The highlight in the Bill was on establishing a set of objective arterial on determining who was eligible to receive a Visa and who was not. Moreover, the aim was also to address and to deal with the confusing issues with regards to the previous governments’ immigration policy which was generally very discriminatory and biased (Bethlehem, 2000:3). ACTORS It is quite evident that the path taken by the South African government towards immigration at times is rather difficult to understand and inconsistent. “It appears as if the government has no coherent grasp of the migrant question” (Bernstein and Whiner, 1999:196).
This is evident in the number of different department involved in he immigration policy process (which will not be mentioned in this briefing) of which have conflicting ideas on the immigration policy. However, two departments with the highest degree of involvement in the immigration policy process are the Department of Home Affairs and the Department of Foreign Affairs. Furthermore, these two departments were split amongst members of the Government of National Unit (Katz© and Hill, 1997:16). On one hand, (NC) was in control of Foreign Affairs.
On the other hand (IF) was in control of Home Affairs. The Department of Home Affairs is primarily expansible for the immigration policy, whereas the Department of Foreign Affairs is in control of discussions concerning the effects of South Africans immigration policy regionally and internationally (Katz© and Hill, 1997:18). Paying attention to the fact that these two departments involved in the immigration policy process have two different goals settings. It brings somewhat revelation to the contradictions and confusion in the immigration policy approach. The Department of Foreign Affairs is pursuing a policy of closer links with the rest of the Southern African Development Community’ (Katz© and Hill, 1997:18). The reasons behind this pursuit is to try to make right the wrongs of the apartheid government with regards to immigration policy in South Africa. This is where regional effects are considered. “At the same time, the Department of Home Affairs has been advocating the adoption of a more stringent approach to immigration management” (Katz© and Hill, 1997:18).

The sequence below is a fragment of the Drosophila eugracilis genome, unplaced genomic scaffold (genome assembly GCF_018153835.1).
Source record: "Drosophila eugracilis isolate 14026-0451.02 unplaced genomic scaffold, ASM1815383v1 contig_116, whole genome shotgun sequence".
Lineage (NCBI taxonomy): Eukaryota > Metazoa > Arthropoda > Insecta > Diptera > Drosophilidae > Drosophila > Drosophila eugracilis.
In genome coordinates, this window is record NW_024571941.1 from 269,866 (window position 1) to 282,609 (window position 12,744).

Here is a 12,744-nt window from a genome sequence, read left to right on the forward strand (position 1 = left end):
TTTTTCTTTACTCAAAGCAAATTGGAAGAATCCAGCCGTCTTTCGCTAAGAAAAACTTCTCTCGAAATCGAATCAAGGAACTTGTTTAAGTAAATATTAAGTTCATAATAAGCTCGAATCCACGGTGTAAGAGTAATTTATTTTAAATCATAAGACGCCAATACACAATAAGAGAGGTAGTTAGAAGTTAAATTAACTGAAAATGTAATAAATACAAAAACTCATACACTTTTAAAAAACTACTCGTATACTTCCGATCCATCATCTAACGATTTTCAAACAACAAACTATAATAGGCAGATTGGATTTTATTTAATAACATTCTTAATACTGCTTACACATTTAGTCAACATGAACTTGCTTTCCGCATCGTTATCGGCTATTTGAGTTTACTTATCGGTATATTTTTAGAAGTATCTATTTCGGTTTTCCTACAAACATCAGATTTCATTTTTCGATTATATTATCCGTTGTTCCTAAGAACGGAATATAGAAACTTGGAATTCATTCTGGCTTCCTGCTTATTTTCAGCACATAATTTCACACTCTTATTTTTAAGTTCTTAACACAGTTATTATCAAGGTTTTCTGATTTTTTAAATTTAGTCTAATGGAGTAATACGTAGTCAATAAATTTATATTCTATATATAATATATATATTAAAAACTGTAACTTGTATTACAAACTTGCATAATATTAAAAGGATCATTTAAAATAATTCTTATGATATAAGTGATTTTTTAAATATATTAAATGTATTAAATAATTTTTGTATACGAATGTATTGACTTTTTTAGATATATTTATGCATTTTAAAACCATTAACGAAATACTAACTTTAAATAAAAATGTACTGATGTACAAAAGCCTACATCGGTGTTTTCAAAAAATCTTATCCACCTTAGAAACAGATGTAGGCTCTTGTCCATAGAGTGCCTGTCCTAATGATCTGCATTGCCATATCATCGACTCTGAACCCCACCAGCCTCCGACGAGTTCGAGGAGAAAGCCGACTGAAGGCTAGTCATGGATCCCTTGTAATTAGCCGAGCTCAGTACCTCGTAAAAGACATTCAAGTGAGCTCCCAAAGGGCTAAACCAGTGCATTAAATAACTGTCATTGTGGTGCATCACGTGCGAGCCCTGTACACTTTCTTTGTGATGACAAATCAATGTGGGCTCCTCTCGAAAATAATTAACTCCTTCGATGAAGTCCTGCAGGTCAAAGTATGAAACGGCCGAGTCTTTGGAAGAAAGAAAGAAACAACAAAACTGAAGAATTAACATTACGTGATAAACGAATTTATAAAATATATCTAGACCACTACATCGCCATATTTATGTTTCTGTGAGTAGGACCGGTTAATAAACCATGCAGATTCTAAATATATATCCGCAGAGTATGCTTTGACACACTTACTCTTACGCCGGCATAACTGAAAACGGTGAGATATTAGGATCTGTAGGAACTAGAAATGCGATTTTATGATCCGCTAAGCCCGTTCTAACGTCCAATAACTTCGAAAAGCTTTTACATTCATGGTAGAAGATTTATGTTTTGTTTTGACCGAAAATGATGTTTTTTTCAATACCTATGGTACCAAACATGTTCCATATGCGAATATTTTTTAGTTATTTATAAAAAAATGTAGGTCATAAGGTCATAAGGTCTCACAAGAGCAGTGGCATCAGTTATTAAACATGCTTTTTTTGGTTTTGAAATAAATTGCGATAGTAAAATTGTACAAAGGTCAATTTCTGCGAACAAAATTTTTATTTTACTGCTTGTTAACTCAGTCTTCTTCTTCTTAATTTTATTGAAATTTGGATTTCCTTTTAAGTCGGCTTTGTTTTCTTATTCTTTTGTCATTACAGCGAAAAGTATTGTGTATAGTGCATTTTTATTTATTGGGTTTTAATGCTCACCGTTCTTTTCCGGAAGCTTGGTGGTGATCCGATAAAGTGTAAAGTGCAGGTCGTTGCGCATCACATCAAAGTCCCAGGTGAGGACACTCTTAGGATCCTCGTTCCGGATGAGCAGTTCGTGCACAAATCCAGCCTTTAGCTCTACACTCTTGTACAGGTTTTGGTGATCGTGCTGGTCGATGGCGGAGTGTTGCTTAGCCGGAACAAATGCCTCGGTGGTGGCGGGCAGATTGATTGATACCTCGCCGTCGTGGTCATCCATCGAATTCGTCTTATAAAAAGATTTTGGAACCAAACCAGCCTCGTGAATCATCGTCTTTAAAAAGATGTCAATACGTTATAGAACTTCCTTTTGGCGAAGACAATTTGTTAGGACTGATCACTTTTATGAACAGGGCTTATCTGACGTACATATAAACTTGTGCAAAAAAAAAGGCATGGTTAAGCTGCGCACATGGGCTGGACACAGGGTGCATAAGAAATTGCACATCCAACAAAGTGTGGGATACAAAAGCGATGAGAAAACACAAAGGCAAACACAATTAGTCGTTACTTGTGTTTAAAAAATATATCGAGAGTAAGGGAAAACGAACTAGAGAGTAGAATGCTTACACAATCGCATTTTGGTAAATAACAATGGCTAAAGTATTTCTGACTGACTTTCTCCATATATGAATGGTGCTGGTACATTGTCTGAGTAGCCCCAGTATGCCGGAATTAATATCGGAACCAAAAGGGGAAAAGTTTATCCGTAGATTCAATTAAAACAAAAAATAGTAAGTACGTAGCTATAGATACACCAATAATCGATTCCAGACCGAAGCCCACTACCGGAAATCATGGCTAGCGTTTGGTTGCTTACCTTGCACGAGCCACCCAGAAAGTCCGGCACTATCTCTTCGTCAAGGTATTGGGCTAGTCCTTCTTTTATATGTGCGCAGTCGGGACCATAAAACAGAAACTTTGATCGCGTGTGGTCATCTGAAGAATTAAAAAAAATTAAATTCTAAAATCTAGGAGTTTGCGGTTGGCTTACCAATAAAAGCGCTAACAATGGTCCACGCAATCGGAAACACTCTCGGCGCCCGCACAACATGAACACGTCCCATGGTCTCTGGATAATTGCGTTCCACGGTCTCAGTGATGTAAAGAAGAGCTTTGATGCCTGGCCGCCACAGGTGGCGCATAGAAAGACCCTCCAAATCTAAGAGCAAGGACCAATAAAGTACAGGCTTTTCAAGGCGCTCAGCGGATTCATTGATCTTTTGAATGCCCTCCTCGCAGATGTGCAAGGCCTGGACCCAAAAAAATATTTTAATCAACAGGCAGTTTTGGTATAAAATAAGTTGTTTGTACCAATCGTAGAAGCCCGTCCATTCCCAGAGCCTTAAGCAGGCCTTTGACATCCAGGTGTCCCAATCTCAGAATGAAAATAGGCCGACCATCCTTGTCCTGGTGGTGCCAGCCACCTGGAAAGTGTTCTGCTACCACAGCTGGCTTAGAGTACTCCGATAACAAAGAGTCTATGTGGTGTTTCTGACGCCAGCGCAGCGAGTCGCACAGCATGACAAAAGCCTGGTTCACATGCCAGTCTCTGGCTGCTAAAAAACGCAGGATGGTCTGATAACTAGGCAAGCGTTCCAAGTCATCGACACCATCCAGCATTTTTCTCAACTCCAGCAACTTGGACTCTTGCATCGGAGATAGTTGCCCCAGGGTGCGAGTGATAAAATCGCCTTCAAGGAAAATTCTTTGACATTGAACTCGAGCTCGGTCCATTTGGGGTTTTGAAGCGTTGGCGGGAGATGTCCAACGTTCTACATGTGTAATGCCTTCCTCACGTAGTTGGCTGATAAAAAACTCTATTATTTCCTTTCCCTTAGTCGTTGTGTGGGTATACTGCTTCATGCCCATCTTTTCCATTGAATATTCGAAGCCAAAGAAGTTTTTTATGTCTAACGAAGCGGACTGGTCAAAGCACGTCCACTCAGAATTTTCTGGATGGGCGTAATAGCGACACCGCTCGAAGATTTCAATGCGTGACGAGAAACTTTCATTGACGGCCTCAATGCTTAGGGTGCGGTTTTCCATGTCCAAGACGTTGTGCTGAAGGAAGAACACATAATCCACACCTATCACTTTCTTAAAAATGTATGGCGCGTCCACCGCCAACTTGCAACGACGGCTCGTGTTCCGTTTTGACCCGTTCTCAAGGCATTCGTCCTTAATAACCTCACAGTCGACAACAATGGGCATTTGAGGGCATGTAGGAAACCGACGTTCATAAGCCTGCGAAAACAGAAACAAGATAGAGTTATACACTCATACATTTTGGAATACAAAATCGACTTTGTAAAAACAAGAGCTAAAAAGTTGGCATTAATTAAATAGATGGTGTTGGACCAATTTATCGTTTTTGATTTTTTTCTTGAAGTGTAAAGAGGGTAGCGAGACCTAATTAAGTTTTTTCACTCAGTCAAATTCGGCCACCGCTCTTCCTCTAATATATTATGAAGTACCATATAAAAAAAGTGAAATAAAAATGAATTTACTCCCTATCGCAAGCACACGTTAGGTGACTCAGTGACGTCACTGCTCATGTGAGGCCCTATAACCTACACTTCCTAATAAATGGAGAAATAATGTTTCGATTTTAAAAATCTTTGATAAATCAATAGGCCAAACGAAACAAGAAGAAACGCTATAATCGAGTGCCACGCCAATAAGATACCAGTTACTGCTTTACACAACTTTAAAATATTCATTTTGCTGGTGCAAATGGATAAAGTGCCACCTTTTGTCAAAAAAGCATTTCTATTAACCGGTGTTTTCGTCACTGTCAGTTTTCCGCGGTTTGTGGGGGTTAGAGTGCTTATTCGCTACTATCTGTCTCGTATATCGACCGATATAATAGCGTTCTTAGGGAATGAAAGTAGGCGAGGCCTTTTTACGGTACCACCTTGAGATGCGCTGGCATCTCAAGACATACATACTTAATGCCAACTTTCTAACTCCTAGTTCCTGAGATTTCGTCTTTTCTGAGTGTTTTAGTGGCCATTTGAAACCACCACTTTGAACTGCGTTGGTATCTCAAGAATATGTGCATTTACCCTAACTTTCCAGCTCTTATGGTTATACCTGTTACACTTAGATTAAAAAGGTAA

The rigidity of the Department of Home Affairs approach towards the immigration policy might not be in line with some of the plans in collaboration with South Africa as a member and this may limit or restrict South Africa from the CADS. Moreover, it may create a level of mistrust concerning South Africans involvement in the CADS. “Debate is necessary to identify methods by which to reconcile SAC’S national interest with its obligations to the region as a whole, and particularly to other members of the CADS” (Katz© and Hill, 1997:19). Immigration policy process. The one advocates for National interest.